School leaders are not born. They are made over time, via processes of professional learning and development which lead to knowledge generation and skill acquisition. The field of principal professional learning and development, however, is heavily impregnated with long-held myths that are proprietorially guarded by training organisations. The concept of a singular, linear route to the knowledge, skills and possible beliefs of school leadership is clearly fallacious and misaligned to the complexity of school leaders' roles. In this paper, the authors will develop the thesis that school leaders in the field will merely survive, rather than thrive, unless they are provided with contextual professional learning and support for meaningful skill acquisition that is situationally relevant to the teaching and learning community in which they lead. Leadership and management have long been partners in a volatile relationship that only adds to the complexity of being a school principal. The lines of this relationship are sometimes so blurred that it is next to impossible to discern the role that management, or leadership, actually plays within the battle arena of school change and school improvements. Muddying this battlefield further, is the concept of context which, when added to the mix, can create misunderstanding; frequently leading to ambiguity and the inappropriate adoption of leadership practices that may not fit the contextual requirements of the school community at that time.
The context of school communities is often a guiding principle for the selection of school leaders. The reality of all schools, however, is that context is never static. What may be required of a principal today, may be markedly different to what is needed tomorrow, relative to their skillset. The interrelatedness of leadership, management and context is not linear, with each aspect reacting with the others like balls in Galton boards (Figure 1). However, while the balls in Galton boards may appear to fall randomly and without any level of predictability. If one were able to examine in minute detail the fall of the ball, the spin on the ball, the speed of the ball and the surface of the peg, the ability to predict the outcome increases. Obviously, the complexity of doing this would make it extremely difficult, however, it delivers the point relative to leadership. These small nuances, mixed with the randomness of human nature, make leadership development rather more complex than adhering to one particular style for any school community.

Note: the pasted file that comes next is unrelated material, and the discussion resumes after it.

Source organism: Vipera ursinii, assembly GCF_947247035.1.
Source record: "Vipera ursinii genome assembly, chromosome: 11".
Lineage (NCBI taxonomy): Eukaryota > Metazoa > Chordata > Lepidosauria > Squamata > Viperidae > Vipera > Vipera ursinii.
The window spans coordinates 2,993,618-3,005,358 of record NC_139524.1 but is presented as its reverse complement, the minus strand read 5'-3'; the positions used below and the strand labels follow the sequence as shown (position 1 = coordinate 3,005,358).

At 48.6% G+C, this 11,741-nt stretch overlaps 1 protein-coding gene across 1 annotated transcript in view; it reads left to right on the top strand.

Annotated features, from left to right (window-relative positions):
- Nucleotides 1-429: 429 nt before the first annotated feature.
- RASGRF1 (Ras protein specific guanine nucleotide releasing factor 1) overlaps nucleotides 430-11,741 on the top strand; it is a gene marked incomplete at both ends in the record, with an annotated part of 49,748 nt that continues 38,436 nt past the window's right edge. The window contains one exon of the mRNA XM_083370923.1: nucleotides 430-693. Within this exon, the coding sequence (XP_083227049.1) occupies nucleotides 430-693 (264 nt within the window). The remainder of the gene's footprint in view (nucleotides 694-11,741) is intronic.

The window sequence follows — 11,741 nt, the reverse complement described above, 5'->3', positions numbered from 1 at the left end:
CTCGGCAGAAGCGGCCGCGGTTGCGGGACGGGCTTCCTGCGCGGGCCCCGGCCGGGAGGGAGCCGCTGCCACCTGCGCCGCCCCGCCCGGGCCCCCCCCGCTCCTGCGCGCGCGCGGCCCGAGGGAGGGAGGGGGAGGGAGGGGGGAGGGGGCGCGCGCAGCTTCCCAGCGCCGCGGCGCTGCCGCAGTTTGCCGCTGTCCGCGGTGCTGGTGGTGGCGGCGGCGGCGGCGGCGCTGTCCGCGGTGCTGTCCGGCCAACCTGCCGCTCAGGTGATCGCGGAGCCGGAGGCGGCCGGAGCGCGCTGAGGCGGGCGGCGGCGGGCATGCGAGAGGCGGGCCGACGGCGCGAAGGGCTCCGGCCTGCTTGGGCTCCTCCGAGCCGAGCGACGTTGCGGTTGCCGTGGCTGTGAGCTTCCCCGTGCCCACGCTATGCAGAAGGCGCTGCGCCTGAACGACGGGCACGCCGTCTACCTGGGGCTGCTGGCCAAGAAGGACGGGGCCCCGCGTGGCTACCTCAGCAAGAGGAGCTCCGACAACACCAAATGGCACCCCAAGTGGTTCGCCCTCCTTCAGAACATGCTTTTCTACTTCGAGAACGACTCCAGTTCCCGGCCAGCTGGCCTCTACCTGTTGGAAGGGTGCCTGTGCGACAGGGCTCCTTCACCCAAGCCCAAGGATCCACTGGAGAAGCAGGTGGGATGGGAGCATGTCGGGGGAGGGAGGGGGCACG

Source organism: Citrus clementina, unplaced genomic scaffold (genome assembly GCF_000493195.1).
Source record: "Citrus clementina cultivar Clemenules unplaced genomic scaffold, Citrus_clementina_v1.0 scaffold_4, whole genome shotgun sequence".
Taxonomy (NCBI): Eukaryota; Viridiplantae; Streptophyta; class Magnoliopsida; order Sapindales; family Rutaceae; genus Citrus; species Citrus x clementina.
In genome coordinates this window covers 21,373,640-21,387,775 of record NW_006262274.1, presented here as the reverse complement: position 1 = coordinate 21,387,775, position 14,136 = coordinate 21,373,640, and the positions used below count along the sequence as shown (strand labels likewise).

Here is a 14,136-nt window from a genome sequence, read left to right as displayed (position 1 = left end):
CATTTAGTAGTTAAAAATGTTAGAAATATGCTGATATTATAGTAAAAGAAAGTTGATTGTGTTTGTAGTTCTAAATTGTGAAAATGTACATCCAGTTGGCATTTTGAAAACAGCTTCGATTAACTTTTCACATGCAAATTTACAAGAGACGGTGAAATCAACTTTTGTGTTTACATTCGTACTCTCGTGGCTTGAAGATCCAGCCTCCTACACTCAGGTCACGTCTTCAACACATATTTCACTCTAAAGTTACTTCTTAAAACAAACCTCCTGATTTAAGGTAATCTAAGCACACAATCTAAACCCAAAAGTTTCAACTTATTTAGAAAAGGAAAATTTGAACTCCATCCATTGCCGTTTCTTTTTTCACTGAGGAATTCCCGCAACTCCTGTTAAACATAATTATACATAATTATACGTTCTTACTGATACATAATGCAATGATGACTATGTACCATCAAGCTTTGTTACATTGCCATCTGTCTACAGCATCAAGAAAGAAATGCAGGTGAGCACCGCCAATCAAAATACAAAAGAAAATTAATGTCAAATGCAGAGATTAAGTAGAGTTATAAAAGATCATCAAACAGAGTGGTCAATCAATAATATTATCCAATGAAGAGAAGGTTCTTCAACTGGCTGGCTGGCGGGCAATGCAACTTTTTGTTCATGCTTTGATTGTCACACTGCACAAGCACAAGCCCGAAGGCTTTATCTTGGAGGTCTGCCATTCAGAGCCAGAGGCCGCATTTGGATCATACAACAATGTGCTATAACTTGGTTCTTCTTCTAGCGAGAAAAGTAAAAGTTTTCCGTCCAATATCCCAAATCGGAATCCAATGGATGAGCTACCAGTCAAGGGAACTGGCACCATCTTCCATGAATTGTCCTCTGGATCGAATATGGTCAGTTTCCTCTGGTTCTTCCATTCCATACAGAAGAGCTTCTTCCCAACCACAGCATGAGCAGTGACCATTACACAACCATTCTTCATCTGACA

Professional learning myths
The world of professional learning and development, in the context of school leadership, is driven by compliance directives, leadership standards frameworks and banking knowledge and skills against some unknown problem that school leaders could face. This gives rise to what can be viewed as myths or incorrect assumptions.
Myth 1. The best leadership preparation occurs when school principals learn naturally through their solitary progression from teacher leader to deputy principal, and on to principal; followed by a progression in leading small to larger schools
This erroneous belief is based on the perception that the role of teacher leader, deputy or associate principal will, in fact, be preparation enough for the role of principal. Whilst these roles may open a small window into the intricate challenges of school leadership, the role of principal holds increased complexity, markedly higher levels of responsibility and the requirement for a systems thinking viewpoint that may not be necessary in these middle leadership roles. Additionally, leadership in small schools is, generally, less complex than that of larger schools. Leading in a small school with one or two teachers does not automatically prepare a principal to lead in a larger school supported by deputy principals, teacher leaders and staff in a variety of supporting roles. Similarly, leading in a larger school does not necessarily prepare an individual to lead in a smaller school, often in a rural or remote location, which brings unique challenges related to place, isolation and access to resources. Furthermore, our paper on survivorship bias reminds educational leaders that principals who do not thrive in these early ordeals in school leadership, are not represented when the successful leaders become the high-level directors who define what good principals should learn, and so many of the lessons that could be gleaned from those who barely survive are lost.